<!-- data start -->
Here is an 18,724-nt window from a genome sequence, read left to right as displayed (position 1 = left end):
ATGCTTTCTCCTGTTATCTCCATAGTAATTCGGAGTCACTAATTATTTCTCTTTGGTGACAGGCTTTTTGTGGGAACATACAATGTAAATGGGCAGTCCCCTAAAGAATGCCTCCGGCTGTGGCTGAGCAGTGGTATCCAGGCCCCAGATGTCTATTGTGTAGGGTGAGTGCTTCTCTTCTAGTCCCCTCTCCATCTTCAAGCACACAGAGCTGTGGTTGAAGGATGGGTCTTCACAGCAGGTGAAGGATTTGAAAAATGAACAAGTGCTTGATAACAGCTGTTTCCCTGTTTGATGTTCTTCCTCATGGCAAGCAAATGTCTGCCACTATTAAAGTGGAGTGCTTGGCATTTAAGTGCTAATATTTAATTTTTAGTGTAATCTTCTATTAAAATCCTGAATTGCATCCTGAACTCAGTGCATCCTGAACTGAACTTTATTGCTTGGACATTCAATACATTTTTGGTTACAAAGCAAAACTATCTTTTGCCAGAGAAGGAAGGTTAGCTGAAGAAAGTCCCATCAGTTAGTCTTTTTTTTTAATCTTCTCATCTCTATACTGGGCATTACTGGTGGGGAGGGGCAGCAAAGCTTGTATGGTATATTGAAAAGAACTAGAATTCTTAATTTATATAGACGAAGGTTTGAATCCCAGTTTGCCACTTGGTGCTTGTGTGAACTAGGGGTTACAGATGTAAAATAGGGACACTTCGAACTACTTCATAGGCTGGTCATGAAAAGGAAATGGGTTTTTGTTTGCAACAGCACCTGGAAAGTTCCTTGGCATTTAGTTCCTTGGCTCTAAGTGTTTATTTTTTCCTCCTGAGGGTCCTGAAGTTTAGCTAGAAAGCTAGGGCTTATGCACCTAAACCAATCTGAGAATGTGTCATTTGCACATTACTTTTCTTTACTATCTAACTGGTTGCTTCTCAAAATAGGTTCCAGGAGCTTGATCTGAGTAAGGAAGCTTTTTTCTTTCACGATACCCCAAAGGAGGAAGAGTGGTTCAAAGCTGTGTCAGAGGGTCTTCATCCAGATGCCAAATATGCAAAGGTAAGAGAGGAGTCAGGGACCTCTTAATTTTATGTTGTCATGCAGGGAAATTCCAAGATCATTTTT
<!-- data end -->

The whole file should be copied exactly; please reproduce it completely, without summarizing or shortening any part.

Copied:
Here is an 18,724-nt window from a genome sequence, read left to right as displayed (position 1 = left end):
ATGCTTTCTCCTGTTATCTCCATAGTAATTCGGAGTCACTAATTATTTCTCTTTGGTGACAGGCTTTTTGTGGGAACATACAATGTAAATGGGCAGTCCCCTAAAGAATGCCTCCGGCTGTGGCTGAGCAGTGGTATCCAGGCCCCAGATGTCTATTGTGTAGGGTGAGTGCTTCTCTTCTAGTCCCCTCTCCATCTTCAAGCACACAGAGCTGTGGTTGAAGGATGGGTCTTCACAGCAGGTGAAGGATTTGAAAAATGAACAAGTGCTTGATAACAGCTGTTTCCCTGTTTGATGTTCTTCCTCATGGCAAGCAAATGTCTGCCACTATTAAAGTGGAGTGCTTGGCATTTAAGTGCTAATATTTAATTTTTAGTGTAATCTTCTATTAAAATCCTGAATTGCATCCTGAACTCAGTGCATCCTGAACTGAACTTTATTGCTTGGACATTCAATACATTTTTGGTTACAAAGCAAAACTATCTTTTGCCAGAGAAGGAAGGTTAGCTGAAGAAAGTCCCATCAGTTAGTCTTTTTTTTTAATCTTCTCATCTCTATACTGGGCATTACTGGTGGGGAGGGGCAGCAAAGCTTGTATGGTATATTGAAAAGAACTAGAATTCTTAATTTATATAGACGAAGGTTTGAATCCCAGTTTGCCACTTGGTGCTTGTGTGAACTAGGGGTTACAGATGTAAAATAGGGACACTTCGAACTACTTCATAGGCTGGTCATGAAAAGGAAATGGGTTTTTGTTTGCAACAGCACCTGGAAAGTTCCTTGGCATTTAGTTCCTTGGCTCTAAGTGTTTATTTTTTCCTCCTGAGGGTCCTGAAGTTTAGCTAGAAAGCTAGGGCTTATGCACCTAAACCAATCTGAGAATGTGTCATTTGCACATTACTTTTCTTTACTATCTAACTGGTTGCTTCTCAAAATAGGTTCCAGGAGCTTGATCTGAGTAAGGAAGCTTTTTTCTTTCACGATACCCCAAAGGAGGAAGAGTGGTTCAAAGCTGTGTCAGAGGGTCTTCATCCAGATGCCAAATATGCAAAGGTAAGAGAGGAGTCAGGGACCTCTTAATTTTATGTTGTCATGCAGGGAAATTCCAAGATCATTTTT